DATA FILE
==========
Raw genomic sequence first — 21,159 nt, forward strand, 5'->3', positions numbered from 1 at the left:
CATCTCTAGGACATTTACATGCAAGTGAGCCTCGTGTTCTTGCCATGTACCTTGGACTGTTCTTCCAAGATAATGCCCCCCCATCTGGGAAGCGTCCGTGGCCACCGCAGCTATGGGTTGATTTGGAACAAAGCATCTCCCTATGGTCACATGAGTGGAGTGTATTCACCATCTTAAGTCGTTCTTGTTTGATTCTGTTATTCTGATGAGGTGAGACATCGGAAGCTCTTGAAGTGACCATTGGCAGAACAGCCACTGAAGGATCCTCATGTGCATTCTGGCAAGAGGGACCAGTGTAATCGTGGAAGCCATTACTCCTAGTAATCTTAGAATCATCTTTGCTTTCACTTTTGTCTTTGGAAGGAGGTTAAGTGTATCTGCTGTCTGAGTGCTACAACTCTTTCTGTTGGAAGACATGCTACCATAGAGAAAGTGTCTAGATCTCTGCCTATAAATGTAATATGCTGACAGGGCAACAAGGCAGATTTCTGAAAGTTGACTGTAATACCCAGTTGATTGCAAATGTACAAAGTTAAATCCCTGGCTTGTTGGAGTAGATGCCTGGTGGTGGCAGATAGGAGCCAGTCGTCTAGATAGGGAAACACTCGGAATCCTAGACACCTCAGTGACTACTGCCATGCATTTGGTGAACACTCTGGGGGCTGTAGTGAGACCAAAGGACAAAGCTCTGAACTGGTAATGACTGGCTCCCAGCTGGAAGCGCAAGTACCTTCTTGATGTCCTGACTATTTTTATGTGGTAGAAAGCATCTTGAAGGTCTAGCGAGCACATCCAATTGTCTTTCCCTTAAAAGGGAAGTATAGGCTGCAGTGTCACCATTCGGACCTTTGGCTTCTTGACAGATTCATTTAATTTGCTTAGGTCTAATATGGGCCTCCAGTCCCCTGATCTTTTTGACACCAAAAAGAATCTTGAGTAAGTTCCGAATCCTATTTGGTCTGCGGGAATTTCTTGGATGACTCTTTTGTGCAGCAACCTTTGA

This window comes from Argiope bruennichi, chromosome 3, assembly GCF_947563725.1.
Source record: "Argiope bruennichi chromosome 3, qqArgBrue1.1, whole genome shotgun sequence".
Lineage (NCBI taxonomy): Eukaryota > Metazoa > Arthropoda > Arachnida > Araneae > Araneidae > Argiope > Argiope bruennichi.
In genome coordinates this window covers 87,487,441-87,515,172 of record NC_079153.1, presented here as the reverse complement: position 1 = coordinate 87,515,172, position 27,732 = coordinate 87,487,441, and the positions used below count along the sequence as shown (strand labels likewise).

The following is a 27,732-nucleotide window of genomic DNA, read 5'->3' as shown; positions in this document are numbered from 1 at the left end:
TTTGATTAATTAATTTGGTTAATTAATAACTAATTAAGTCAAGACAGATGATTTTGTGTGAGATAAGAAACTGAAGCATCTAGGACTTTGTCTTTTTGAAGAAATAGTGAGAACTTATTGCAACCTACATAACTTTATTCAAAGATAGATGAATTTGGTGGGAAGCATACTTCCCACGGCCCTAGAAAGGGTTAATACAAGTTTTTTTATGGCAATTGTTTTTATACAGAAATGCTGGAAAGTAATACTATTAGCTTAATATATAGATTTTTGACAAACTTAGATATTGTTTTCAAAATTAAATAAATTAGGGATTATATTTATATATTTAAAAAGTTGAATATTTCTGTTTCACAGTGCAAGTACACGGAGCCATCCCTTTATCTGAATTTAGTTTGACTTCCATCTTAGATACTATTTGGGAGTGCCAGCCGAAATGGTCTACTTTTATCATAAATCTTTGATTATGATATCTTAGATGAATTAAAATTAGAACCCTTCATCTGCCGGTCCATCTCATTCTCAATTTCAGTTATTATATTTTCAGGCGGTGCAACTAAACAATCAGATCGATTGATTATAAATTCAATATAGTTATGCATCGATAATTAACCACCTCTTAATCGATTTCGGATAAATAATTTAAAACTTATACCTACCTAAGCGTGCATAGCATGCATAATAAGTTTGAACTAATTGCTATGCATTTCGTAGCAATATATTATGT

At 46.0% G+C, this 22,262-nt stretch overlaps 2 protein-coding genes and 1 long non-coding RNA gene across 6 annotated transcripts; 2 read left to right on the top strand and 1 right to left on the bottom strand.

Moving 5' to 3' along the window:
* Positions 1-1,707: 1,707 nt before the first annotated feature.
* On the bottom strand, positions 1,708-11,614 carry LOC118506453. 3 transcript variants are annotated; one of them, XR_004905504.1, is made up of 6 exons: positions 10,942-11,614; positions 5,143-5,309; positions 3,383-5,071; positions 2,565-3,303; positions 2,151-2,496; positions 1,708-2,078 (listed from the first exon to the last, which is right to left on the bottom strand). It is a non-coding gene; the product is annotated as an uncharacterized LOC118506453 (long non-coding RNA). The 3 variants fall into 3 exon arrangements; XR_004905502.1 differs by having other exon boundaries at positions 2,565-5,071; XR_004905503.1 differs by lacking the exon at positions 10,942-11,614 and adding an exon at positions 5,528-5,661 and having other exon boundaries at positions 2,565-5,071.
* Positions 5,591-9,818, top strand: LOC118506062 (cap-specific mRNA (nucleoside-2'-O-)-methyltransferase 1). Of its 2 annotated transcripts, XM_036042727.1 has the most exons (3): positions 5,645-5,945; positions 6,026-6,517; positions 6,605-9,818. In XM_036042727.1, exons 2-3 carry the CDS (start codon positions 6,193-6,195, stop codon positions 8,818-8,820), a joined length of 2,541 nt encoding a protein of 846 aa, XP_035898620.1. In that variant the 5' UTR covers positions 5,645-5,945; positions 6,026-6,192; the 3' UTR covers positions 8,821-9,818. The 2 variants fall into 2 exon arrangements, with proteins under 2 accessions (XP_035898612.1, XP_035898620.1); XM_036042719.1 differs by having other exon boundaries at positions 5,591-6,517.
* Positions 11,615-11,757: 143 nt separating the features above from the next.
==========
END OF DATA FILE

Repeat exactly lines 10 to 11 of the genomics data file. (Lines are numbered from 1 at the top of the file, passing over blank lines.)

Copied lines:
Moving 5' to 3' along the window:
* Positions 1-1,707: 1,707 nt before the first annotated feature.